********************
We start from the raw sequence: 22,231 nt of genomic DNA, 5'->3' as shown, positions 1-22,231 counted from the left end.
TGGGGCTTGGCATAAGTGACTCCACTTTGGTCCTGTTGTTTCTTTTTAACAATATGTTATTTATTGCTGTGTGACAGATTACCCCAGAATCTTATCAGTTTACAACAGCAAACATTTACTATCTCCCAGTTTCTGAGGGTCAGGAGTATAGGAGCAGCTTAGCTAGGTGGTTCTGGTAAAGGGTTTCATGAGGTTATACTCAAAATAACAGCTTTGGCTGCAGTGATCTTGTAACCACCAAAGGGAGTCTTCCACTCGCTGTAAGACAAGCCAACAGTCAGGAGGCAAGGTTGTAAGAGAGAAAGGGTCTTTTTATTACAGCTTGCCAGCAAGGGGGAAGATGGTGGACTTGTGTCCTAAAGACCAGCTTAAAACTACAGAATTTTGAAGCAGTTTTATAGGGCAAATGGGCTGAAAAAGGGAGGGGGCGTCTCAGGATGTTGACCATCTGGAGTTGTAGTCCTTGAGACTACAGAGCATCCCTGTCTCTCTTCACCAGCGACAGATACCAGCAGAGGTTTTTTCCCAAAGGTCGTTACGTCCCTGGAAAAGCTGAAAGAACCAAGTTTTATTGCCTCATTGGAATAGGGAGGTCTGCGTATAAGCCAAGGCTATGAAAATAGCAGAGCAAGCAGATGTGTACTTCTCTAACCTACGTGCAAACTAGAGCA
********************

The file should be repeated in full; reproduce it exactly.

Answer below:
We start from the raw sequence: 22,231 nt of genomic DNA, 5'->3' as shown, positions 1-22,231 counted from the left end.
TGGGGCTTGGCATAAGTGACTCCACTTTGGTCCTGTTGTTTCTTTTTAACAATATGTTATTTATTGCTGTGTGACAGATTACCCCAGAATCTTATCAGTTTACAACAGCAAACATTTACTATCTCCCAGTTTCTGAGGGTCAGGAGTATAGGAGCAGCTTAGCTAGGTGGTTCTGGTAAAGGGTTTCATGAGGTTATACTCAAAATAACAGCTTTGGCTGCAGTGATCTTGTAACCACCAAAGGGAGTCTTCCACTCGCTGTAAGACAAGCCAACAGTCAGGAGGCAAGGTTGTAAGAGAGAAAGGGTCTTTTTATTACAGCTTGCCAGCAAGGGGGAAGATGGTGGACTTGTGTCCTAAAGACCAGCTTAAAACTACAGAATTTTGAAGCAGTTTTATAGGGCAAATGGGCTGAAAAAGGGAGGGGGCGTCTCAGGATGTTGACCATCTGGAGTTGTAGTCCTTGAGACTACAGAGCATCCCTGTCTCTCTTCACCAGCGACAGATACCAGCAGAGGTTTTTTCCCAAAGGTCGTTACGTCCCTGGAAAAGCTGAAAGAACCAAGTTTTATTGCCTCATTGGAATAGGGAGGTCTGCGTATAAGCCAAGGCTATGAAAATAGCAGAGCAAGCAGATGTGTACTTCTCTAACCTACGTGCAAACTAGAGCA